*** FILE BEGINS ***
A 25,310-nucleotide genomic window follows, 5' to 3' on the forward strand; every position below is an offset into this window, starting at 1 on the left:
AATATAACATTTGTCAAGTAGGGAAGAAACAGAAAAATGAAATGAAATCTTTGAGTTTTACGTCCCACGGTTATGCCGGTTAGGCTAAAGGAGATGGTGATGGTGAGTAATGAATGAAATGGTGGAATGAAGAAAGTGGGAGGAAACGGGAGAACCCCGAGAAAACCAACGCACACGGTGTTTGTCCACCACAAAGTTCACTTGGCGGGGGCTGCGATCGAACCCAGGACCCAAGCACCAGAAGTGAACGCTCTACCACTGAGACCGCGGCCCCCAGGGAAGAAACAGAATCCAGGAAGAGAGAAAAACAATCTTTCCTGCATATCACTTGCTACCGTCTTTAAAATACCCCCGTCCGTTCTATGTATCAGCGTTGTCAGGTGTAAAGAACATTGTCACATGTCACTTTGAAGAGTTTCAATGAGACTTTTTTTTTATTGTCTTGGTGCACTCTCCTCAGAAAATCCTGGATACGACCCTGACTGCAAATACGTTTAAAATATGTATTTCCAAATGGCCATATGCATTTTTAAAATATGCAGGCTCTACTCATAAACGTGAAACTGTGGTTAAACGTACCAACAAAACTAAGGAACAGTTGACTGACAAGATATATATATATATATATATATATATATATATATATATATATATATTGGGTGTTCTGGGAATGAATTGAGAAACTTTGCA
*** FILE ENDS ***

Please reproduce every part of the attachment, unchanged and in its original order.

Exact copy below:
A 25,310-nucleotide genomic window follows, 5' to 3' on the forward strand; every position below is an offset into this window, starting at 1 on the left:
AATATAACATTTGTCAAGTAGGGAAGAAACAGAAAAATGAAATGAAATCTTTGAGTTTTACGTCCCACGGTTATGCCGGTTAGGCTAAAGGAGATGGTGATGGTGAGTAATGAATGAAATGGTGGAATGAAGAAAGTGGGAGGAAACGGGAGAACCCCGAGAAAACCAACGCACACGGTGTTTGTCCACCACAAAGTTCACTTGGCGGGGGCTGCGATCGAACCCAGGACCCAAGCACCAGAAGTGAACGCTCTACCACTGAGACCGCGGCCCCCAGGGAAGAAACAGAATCCAGGAAGAGAGAAAAACAATCTTTCCTGCATATCACTTGCTACCGTCTTTAAAATACCCCCGTCCGTTCTATGTATCAGCGTTGTCAGGTGTAAAGAACATTGTCACATGTCACTTTGAAGAGTTTCAATGAGACTTTTTTTTTATTGTCTTGGTGCACTCTCCTCAGAAAATCCTGGATACGACCCTGACTGCAAATACGTTTAAAATATGTATTTCCAAATGGCCATATGCATTTTTAAAATATGCAGGCTCTACTCATAAACGTGAAACTGTGGTTAAACGTACCAACAAAACTAAGGAACAGTTGACTGACAAGATATATATATATATATATATATATATATATATATATATATATATATTGGGTGTTCTGGGAATGAATTGAGAAACTTTGCA